recommended reading

Competitive Video Gamers Can Now Get Visas to 'Work' in the U.S.

Computer games fair Gamescom

Computer games fair Gamescom // Mark Keppler/AP

If you are a non-U.S. citizen and looking to ply your trade as a game developer in the United States, your quest may take some time, particularly if Congress remains locked in mortal combat around immigration reform. But if you are a crack gamer looking to come to the U.S. simply to cast a few spells in a competitive league, you may have just gotten lucky. Riot Games, makers of game-of-the-moment League of Legends, said this week it has successfully lobbied U.S. Immigration and Citizenship Services into granting visas to competitive gamers normally reserved for professional athletes.

Nick Allen, Riot Games’s head of e-sports, the leagues organized to enable international competitive gameplay among teams, told Gamespot, “the United States government recognizes League of Legends pro players as professional athletes and award (sic) visas to essentially work in the United State under that title.”

While pro athletes competing in traditional, or what Allen calls “analog” sports, such as baseball or soccer, foreign participants in multiplayer game tournaments have often had a difficult time getting into and staying the US with standard work permits. Riot says the new classification will come in time to allow teams into the US for its upcoming World Championships in Los Angeles in October. Athletes currently qualify under either O-1 visas, which also cover businesspeople and others who can be proven to bring something unique to their field of endeavor, orP-1 visas, which cover pro sports athletes and teams, and would seem to be the more likely category for classification of pro gamers.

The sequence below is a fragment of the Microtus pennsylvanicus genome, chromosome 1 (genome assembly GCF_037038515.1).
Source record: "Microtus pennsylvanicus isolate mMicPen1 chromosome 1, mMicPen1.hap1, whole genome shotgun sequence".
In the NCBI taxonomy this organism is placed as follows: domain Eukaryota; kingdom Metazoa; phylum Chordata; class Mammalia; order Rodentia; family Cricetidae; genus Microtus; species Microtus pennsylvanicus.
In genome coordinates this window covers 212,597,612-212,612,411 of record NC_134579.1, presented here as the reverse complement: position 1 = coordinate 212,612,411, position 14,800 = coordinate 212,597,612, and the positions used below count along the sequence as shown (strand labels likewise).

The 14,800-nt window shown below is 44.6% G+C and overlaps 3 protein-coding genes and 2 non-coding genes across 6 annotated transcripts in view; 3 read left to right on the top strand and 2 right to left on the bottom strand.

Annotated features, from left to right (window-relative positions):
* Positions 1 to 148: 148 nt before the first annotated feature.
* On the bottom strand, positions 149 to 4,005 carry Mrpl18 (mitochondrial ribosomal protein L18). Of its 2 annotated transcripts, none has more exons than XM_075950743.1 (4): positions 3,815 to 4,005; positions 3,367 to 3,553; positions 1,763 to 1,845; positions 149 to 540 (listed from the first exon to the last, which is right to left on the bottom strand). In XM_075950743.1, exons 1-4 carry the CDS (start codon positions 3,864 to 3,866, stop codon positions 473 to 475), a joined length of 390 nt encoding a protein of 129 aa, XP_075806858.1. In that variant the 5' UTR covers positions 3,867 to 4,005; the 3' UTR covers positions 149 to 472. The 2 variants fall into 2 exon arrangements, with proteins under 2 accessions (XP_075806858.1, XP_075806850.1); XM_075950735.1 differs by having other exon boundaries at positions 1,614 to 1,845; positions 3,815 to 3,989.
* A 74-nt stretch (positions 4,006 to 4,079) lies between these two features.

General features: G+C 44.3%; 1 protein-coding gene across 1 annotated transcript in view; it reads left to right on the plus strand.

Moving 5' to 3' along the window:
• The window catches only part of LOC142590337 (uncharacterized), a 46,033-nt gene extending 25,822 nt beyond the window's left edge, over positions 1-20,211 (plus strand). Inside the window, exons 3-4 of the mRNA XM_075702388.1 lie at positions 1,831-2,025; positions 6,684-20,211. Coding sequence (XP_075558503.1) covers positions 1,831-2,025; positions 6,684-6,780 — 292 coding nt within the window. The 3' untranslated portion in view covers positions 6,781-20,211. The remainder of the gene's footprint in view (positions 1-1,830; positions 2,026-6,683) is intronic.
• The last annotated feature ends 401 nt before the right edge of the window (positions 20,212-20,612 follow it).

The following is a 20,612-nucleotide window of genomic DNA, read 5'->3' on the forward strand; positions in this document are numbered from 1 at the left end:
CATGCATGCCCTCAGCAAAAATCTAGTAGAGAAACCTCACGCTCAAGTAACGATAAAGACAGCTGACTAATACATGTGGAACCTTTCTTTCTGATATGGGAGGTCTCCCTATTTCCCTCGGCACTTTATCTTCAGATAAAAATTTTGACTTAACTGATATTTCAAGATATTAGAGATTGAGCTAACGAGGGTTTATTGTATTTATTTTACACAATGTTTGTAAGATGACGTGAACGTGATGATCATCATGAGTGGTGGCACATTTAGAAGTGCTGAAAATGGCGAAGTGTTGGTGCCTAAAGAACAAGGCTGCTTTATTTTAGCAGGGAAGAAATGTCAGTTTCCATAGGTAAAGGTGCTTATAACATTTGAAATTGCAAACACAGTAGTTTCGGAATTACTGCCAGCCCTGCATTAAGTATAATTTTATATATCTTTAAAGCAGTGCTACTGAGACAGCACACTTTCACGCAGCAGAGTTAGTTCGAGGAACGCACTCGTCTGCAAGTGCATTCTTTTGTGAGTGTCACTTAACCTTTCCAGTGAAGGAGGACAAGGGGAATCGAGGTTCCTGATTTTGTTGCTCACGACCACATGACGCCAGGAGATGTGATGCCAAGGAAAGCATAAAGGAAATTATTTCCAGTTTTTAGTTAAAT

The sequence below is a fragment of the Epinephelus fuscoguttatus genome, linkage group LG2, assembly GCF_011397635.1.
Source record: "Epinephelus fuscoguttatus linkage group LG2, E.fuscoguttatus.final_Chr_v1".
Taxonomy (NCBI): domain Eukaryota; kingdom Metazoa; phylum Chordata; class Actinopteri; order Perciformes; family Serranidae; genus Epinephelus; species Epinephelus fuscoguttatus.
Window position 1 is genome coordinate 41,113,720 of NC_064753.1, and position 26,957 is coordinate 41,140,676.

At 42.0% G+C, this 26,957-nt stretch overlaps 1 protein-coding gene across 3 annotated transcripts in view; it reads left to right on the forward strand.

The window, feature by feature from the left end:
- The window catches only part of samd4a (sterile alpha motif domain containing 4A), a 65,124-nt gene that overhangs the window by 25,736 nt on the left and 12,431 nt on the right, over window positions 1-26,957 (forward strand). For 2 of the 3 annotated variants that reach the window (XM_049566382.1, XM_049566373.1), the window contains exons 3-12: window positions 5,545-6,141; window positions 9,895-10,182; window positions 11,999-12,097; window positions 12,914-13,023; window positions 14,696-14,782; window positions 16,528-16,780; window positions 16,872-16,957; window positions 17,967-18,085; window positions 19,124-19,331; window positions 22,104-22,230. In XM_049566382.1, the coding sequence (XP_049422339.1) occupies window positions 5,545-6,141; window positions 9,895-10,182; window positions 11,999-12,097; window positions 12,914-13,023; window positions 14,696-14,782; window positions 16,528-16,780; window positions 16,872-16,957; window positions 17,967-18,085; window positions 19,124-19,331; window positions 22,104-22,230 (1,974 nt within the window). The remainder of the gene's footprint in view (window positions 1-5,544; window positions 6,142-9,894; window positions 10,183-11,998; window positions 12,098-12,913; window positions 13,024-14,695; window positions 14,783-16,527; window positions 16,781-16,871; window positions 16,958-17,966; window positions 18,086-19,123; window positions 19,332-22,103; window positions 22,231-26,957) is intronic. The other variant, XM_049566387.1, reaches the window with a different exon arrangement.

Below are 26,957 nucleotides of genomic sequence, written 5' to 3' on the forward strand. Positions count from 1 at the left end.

Read more at Quartz

Threatwatch Alert

Thousands of cyber attacks occur each day

See the latest threats

JOIN THE DISCUSSION

Close [ x ] More from Nextgov
 
 

Thank you for subscribing to newsletters from Nextgov.com.
We think these reports might interest you:

  • Data-Centric Security vs. Database-Level Security

    Database-level encryption had its origins in the 1990s and early 2000s in response to very basic risks which largely revolved around the theft of servers, backup tapes and other physical-layer assets. As noted in Verizon’s 2014, Data Breach Investigations Report (DBIR)1, threats today are far more advanced and dangerous.

    Download
  • Featured Content from RSA Conference: Dissed by NIST

    Learn more about the latest draft of the U.S. National Institute of Standards and Technology guidance document on authentication and lifecycle management.

    Download
  • PIV- I And Multifactor Authentication: The Best Defense for Federal Government Contractors

    This white paper explores NIST SP 800-171 and why compliance is critical to federal government contractors, especially those that work with the Department of Defense, as well as how leveraging PIV-I credentialing with multifactor authentication can be used as a defense against cyberattacks

    Download
  • Toward A More Innovative Government

    This research study aims to understand how state and local leaders regard their agency’s innovation efforts and what they are doing to overcome the challenges they face in successfully implementing these efforts.

    Download
  • From Volume to Value: UK’s NHS Digital Provides U.S. Healthcare Agencies A Roadmap For Value-Based Payment Models

    The U.S. healthcare industry is rapidly moving away from traditional fee-for-service models and towards value-based purchasing that reimburses physicians for quality of care in place of frequency of care.

    Download
  • GBC Flash Poll: Is Your Agency Safe?

    Federal leaders weigh in on the state of information security

    Download

When you download a report, your information may be shared with the underwriters of that document.